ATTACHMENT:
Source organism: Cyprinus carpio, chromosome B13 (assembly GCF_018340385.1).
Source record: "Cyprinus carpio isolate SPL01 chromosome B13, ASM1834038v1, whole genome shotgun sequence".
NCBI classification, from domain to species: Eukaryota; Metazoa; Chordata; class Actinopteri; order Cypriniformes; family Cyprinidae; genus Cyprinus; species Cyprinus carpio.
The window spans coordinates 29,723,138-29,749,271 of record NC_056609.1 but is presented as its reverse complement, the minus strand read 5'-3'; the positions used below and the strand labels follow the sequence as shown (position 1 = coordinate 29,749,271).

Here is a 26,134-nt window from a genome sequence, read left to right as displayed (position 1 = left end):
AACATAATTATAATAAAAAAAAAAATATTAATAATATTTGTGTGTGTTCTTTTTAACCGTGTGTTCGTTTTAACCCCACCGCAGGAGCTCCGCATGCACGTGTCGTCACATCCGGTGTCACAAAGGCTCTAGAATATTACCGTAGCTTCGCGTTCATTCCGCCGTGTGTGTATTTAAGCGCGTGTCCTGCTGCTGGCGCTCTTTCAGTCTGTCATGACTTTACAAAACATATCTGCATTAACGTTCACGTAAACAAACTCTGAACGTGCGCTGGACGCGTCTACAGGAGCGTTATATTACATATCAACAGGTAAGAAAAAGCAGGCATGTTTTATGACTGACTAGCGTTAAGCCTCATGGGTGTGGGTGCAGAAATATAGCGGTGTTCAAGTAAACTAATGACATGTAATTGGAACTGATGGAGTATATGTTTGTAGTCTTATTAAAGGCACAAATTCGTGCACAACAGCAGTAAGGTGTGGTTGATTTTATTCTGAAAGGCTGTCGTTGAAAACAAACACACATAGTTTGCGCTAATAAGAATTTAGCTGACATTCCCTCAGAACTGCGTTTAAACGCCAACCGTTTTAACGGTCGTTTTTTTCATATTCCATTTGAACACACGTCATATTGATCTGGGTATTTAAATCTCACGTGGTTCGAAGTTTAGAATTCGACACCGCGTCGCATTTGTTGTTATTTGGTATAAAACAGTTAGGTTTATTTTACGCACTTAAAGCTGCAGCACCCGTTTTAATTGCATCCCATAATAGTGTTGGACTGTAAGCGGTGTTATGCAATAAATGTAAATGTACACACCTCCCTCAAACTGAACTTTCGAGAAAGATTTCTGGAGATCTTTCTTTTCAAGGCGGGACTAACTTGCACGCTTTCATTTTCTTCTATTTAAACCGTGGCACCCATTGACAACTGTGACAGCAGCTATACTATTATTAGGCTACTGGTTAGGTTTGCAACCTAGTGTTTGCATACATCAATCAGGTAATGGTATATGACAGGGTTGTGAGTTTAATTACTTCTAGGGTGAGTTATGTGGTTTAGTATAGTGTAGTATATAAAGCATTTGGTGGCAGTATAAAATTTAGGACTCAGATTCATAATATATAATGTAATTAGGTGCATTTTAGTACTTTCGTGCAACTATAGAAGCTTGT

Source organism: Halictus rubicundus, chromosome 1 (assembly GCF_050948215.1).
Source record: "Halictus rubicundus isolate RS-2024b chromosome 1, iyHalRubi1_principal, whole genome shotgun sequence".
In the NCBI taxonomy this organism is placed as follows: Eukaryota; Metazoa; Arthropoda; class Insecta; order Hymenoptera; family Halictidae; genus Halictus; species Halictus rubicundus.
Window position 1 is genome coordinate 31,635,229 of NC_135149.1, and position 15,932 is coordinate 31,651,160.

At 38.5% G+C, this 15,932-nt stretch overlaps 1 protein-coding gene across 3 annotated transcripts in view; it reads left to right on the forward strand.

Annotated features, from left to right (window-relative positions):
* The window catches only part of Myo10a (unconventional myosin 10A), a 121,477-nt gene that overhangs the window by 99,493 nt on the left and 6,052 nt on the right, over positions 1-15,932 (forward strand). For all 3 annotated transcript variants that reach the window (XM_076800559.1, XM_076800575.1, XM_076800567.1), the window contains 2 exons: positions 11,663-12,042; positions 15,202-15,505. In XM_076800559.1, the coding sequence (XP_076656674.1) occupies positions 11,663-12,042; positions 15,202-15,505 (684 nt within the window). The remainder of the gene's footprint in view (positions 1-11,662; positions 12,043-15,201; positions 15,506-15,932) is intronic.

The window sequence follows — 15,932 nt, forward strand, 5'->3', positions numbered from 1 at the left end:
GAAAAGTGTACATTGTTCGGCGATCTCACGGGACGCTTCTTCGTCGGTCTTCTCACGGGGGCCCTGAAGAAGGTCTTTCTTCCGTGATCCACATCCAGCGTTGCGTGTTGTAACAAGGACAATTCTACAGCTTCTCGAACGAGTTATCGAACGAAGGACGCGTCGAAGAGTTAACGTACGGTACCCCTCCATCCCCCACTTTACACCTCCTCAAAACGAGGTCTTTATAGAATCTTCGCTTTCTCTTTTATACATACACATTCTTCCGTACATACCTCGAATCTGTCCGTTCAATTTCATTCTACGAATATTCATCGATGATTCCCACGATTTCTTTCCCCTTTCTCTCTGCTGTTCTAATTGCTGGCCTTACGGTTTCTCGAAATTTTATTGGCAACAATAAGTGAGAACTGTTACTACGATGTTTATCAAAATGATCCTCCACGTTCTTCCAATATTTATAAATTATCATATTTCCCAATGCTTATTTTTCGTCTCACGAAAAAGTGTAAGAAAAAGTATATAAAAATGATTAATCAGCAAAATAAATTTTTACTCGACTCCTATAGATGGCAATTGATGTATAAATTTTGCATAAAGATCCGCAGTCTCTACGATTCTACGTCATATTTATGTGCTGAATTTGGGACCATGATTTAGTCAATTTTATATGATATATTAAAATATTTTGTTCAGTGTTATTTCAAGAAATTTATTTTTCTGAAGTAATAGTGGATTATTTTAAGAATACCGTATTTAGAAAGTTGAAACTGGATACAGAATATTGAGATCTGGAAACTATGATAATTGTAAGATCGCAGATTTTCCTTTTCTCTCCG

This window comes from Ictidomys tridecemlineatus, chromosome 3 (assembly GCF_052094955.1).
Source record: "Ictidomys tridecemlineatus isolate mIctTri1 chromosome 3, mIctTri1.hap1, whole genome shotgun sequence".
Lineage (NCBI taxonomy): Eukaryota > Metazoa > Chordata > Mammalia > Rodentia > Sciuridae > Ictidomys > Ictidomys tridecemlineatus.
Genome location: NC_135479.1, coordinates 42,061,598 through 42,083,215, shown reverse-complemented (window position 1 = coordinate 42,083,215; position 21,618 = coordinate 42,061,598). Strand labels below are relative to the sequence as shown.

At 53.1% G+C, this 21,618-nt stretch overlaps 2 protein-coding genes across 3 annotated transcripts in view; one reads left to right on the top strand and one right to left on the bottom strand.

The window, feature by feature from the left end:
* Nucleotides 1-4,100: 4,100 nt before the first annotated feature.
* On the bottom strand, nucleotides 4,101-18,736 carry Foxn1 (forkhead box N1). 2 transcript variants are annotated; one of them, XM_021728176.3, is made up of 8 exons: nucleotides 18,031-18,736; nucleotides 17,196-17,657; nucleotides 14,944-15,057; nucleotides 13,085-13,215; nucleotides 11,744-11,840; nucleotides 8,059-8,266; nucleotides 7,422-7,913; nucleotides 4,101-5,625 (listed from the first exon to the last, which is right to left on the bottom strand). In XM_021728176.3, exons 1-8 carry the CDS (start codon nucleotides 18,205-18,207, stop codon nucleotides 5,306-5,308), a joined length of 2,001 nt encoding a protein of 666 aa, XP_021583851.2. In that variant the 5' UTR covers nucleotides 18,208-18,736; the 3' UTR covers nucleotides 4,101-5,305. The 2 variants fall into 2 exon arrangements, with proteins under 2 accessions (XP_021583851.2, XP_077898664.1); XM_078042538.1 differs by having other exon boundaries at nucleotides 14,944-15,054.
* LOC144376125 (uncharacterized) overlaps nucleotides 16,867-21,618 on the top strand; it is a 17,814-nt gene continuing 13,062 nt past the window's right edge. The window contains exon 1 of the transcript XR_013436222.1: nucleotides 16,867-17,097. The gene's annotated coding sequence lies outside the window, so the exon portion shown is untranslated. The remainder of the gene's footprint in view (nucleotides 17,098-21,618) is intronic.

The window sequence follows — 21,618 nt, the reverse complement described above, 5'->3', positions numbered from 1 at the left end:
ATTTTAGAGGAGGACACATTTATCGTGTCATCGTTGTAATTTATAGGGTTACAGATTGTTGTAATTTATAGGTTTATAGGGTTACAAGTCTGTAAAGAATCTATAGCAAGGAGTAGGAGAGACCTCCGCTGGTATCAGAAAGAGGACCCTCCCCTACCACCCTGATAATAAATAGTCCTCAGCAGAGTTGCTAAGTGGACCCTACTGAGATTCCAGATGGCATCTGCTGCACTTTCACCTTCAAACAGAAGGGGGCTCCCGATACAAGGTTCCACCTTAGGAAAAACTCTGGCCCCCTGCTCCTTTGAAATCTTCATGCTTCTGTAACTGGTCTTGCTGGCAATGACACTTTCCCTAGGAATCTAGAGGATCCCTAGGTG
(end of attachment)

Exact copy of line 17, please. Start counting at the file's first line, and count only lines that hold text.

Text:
Source record: "Ictidomys tridecemlineatus isolate mIctTri1 chromosome 3, mIctTri1.hap1, whole genome shotgun sequence".